There’s a subplot to my previous post, “Arsenal Employed by Chinese State IP Thieves Have no Moral Limits,” about the four Chinese State IP thieves recently indicted who conspired with Chinese universities to steal.
The criminals also used a different model. A more expansive model. A model that appears to mimic what the Russians have been doing for some time.
Here’s a quote from a recent New York Times article titled, “Spies for Hire: China’s New Breed of Hackers Blends Espionage and Entrepreneurship,”
“This new group of hackers has made China’s state cyberspying machine stronger, more sophisticated and — for its growing array of government and private-sector targets — more dangerously unpredictable. Sponsored but not necessarily micromanaged by Beijing, this new breed of hacker attacks government targets and private companies alike, mixing traditional espionage with outright fraud and other crimes for profit.“
The “new and improved” Chinese hybrid IP theft model does not just rely on the Ministry of State Security (MSS) or People’s Liberation Army (PLA) hackers. The Chinese have now embraced freelance hackers to supplement their military or state security IP theft operations..
As we know, it has embarrassed Beijing over the years when the U.S. has connected various hacks directly with their MSS or PLA.
And like the Russians, the freelance hackers are free to torment any other targets they like, as long as they do not target victims in their own countries.
The new model gives the Chinese, as it does for the Russians, plausible deniability.
Here’s another quote from the New York Times Article:
“Under this system, Chinese hackers have become increasingly aggressive. The rate of global attacks linked to the Chinese government has nearly tripled since last year compared with the four previous years, according to Recorded Future, a Somerville, Mass., company that studies the use of internet by state-linked actors. That number now averages more than 1,000 per three-month period, it said.”
And that should alarm us not just because of the exponential increase of Chinese state-sponsored hacks, but because victims must now confront hackers that—not just steal for the benefit of the Chinese government—but now must sometimes navigate Chinese hackers who will then extort them to line their own pockets.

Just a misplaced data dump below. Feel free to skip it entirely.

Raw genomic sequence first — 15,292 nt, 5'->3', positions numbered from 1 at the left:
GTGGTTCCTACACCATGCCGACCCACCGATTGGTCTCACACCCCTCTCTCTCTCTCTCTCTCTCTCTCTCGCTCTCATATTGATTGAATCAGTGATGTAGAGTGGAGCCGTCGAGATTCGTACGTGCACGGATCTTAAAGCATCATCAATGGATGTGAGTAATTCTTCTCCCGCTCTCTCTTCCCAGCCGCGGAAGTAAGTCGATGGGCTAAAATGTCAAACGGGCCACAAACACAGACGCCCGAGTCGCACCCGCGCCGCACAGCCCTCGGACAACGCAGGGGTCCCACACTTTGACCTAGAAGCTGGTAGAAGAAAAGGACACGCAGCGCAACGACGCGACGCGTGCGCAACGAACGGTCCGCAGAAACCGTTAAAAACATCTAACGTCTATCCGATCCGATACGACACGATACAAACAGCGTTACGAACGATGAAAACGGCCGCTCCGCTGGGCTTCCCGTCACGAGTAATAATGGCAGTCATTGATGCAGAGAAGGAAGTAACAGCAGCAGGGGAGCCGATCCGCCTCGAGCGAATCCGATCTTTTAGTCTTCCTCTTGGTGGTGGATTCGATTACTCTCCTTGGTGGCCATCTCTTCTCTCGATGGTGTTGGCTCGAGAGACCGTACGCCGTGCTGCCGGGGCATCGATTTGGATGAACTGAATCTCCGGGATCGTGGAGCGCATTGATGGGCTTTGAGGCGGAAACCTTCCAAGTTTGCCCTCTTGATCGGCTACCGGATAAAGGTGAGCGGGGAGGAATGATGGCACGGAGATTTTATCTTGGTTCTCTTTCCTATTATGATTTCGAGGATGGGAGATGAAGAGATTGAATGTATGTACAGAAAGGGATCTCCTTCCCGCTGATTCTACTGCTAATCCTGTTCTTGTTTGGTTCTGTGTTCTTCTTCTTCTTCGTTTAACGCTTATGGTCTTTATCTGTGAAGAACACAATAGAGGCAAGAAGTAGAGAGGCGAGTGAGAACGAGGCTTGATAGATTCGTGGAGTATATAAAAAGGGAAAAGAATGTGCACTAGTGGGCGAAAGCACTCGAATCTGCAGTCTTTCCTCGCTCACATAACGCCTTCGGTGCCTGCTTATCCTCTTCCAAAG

A few other New York Times quotes:
“A grand jury indictment released last year charged that two former classmates from an electrical engineering college in Chengdu, in southwest China, marauded through foreign computer servers and stole information from dissidents and engineering diagrams from an Australian defense contractor.
“On the side, the indictment said, the two tried extortion: demanding payment in return for not revealing an unidentified company’s source code on the internet.”
“… ‘said Robert Potter, the head of Internet 2.0, an Australian cybersecurity firm. “I’ve seen them do some really boneheaded things, like try and steal $70,000 during an espionage op.’”
Boneheaded, maybe. But it sure makes it tougher for victims to navigate.
Disclaimer: IPProbe.Global is a service to the professional IP community. While every effort has been made to check information in this blog, we provide no guarantees or warranties, express or implied, regarding the content provided in IPProbe.Global. We disclaim all liability and responsibility for the qualification or accuracy of representations made by the contributors or for any disputes that may arise. It is the responsibility of the readers to independently investigate and verify the credentials of such persons and the accuracy and validity of the information provided by them. This blog is for general information only and not intended to provide legal or other professional advice.